The Obama administration announced Monday, hours after the U.S. Supreme Court ruled on Arizona's Immigration Enforcement Law, it is suspending existing agreements with Arizona police over enforcement of federal immigration laws.
The administration said it has issued a directive telling federal authorities to decline many of the calls reporting illegal immigrants that the Homeland Security Department may get from Arizona police.
According to the Department of Homeland Security, DHS officials in Arizona have been directed not to respond to the scene of a state or local traffic stop or a similar law enforcement encounter upon the requests from state and local police officers for assistance in enforcing immigration laws unless the individual meets DHS enforcement priorities - is a convicted criminal, has been removed from the US previously and reentered unlawfully or is a recent border crosser. DHS will continue to telephonically comply with its legal requirement to verify an individual's immigration status upon request.
DHS said in a statement Monday that ICE has determined that 287-G agreements are not useful in states that have adopted immigration enforcement laws like SB 1070. Consequently, ICE rescinded its 287-G agreements with Arizona state and local law enforcement agencies. The 287-G status gave officials the ability to check whether or not any inmate in the jail was here legally or not.
Task force agreements were rescinded with the following agencies:
Arizona Department of Public Safety
City of Mesa Police Department
Florence Police Department
Pima County Sheriff's Office
Pinal County Sheriff's Office
Yavapai County Sheriff's Office
Phoenix Police Department
Dwight D'Evelyn with the Yavapai County Sheriff's Office told CBS 5 News that they currently have two 287-G task force positions and both of those deputies had their duties modified and adapted into criminal investigations, working only cases involving already suspected criminal illegal immigrants. YCSO said the 287-G remains in full force at Yavapai County Jail for any bookings on open criminal charges unrelated to immigration status.
The Mesa Police Department said told CBS 5 News that the change in 287-G has no impact on their day to day business.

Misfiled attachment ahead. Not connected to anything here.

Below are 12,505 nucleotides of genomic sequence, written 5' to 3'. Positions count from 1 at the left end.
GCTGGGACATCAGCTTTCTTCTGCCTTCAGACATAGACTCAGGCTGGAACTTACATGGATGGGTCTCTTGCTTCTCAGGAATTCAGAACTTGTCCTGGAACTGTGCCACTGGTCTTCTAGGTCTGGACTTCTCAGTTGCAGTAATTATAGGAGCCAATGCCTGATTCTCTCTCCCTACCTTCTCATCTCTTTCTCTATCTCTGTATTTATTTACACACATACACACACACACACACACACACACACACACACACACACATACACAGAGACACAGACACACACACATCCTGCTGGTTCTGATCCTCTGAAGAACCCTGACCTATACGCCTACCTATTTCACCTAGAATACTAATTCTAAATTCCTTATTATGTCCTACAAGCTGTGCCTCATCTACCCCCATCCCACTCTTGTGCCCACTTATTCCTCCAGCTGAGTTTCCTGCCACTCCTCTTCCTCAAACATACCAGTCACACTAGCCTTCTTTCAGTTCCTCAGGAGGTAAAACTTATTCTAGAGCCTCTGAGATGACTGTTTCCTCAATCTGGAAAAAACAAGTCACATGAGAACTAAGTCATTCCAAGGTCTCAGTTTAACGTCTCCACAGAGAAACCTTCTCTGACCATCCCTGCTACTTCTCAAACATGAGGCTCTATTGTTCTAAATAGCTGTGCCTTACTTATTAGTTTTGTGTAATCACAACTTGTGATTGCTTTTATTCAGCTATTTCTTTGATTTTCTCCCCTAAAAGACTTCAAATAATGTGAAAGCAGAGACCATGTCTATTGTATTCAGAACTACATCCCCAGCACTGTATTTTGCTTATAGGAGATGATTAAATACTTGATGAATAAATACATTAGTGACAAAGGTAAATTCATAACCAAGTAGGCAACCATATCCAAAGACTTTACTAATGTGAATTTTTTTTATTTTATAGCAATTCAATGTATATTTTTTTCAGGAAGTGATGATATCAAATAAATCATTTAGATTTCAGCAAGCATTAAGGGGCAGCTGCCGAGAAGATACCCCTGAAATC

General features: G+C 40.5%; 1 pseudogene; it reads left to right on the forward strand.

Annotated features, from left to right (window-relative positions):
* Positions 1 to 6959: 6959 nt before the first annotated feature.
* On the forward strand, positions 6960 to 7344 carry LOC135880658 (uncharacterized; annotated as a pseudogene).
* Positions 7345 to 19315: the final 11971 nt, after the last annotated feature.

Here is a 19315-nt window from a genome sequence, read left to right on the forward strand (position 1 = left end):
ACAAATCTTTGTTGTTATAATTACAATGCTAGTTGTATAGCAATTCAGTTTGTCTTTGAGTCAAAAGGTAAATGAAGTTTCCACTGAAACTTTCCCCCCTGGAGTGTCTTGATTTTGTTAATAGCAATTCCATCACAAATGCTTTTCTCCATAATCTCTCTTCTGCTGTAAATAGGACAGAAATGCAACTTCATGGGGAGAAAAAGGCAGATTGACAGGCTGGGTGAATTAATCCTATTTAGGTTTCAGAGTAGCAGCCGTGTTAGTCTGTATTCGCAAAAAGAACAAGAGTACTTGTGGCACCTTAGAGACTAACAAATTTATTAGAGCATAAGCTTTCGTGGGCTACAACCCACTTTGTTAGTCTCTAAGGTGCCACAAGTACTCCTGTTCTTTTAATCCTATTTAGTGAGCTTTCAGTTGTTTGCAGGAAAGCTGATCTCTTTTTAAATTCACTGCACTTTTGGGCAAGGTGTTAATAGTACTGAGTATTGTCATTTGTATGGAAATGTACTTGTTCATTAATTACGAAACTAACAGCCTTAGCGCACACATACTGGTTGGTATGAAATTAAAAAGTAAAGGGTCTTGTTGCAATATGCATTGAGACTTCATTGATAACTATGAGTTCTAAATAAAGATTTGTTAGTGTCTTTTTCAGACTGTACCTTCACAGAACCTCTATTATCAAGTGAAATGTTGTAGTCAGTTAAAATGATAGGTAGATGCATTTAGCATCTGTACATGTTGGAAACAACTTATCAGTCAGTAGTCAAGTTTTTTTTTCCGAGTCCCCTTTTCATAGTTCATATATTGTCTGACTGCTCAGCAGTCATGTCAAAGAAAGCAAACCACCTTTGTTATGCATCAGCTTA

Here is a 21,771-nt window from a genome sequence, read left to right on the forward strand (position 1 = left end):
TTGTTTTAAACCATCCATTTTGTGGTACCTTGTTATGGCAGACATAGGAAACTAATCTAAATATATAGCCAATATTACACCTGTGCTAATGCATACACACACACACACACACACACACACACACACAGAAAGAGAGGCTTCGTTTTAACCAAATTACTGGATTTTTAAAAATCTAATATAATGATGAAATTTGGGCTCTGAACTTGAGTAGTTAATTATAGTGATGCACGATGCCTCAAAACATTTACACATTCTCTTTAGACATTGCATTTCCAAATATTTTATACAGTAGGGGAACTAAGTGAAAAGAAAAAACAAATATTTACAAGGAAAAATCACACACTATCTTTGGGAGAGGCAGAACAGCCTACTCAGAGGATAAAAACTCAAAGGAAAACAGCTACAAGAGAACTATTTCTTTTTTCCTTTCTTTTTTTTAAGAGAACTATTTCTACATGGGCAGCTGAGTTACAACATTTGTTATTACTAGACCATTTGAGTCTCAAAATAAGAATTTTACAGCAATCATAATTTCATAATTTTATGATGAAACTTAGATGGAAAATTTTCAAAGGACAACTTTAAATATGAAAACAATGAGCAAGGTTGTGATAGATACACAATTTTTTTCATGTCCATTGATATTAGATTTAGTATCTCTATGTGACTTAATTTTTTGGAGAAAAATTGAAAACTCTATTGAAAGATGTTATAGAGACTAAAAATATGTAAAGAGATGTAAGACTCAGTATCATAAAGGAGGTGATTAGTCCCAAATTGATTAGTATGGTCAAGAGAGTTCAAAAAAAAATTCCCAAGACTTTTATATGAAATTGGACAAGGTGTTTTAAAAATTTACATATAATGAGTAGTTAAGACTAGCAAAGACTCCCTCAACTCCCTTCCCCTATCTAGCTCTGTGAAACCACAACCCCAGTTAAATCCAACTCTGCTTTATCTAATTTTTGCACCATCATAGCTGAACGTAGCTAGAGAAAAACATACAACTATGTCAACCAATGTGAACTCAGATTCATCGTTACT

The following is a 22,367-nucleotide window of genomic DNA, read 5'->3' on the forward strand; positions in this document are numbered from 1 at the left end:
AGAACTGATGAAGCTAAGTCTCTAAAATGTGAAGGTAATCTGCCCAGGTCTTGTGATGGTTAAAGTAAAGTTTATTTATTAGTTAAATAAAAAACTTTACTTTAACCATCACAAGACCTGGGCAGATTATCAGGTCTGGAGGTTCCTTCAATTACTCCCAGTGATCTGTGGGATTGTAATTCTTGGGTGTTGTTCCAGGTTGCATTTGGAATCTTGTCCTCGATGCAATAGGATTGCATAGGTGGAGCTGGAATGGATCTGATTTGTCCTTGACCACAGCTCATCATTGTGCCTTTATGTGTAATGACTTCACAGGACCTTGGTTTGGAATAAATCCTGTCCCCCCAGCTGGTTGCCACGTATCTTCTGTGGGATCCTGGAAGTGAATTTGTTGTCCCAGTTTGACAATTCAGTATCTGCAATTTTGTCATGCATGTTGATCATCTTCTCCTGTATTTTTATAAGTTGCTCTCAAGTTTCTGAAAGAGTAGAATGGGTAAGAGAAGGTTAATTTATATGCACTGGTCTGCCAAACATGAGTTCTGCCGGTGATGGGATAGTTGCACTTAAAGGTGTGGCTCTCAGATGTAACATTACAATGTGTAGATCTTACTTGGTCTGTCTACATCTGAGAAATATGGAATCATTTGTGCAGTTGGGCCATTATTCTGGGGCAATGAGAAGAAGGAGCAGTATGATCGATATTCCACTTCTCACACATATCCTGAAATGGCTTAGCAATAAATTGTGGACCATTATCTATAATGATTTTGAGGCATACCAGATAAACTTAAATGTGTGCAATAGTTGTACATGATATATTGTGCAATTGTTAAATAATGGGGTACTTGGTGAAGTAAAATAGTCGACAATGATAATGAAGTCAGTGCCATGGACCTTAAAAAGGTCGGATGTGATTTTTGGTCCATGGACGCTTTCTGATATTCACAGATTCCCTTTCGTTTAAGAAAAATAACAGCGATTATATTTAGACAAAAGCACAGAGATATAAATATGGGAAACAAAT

Secretary of Homeland Security Janet Napolitano released the following statement Monday.
"I am pleased that the U.S. Supreme Court confirmed that state laws cannot dictate the federal government's immigration enforcement policies or priorities. DHS remains focused on enhancing public safety and the integrity of our border by prioritizing enforcement resources on those who are in the country unlawfully and committing crimes, those who have repeatedly violated our immigration laws, and those who recently crossed our borders illegally. The Court's decision not to strike down Section Two at this time will make DHS's work more challenging. Accordingly, DHS will implement operational enhancements to its programs in Arizona to ensure that the agency can remain focused on its priorities. Over the past three and half years, this Administration has dedicated unprecedented resources to secure the border and to enforcing our nation's immigration laws in a firm and reasonable fashion. We continue to urge Congress to pass comprehensive reform because nothing short of a comprehensive solution will resolve the current patchwork of immigration laws. Finally, it is important to note that today's Supreme Court decision will not impact the memorandum I issued on June 15 related to prosecutorial discretion eligibility for productive members of society who were brought to the United States as children."
Copyright 2012 CBS 5 (Meredith Corporation). All rights reserved.
Monday, September 1 2014 8:39 PM EDT2014-09-02 00:39:57 GMT
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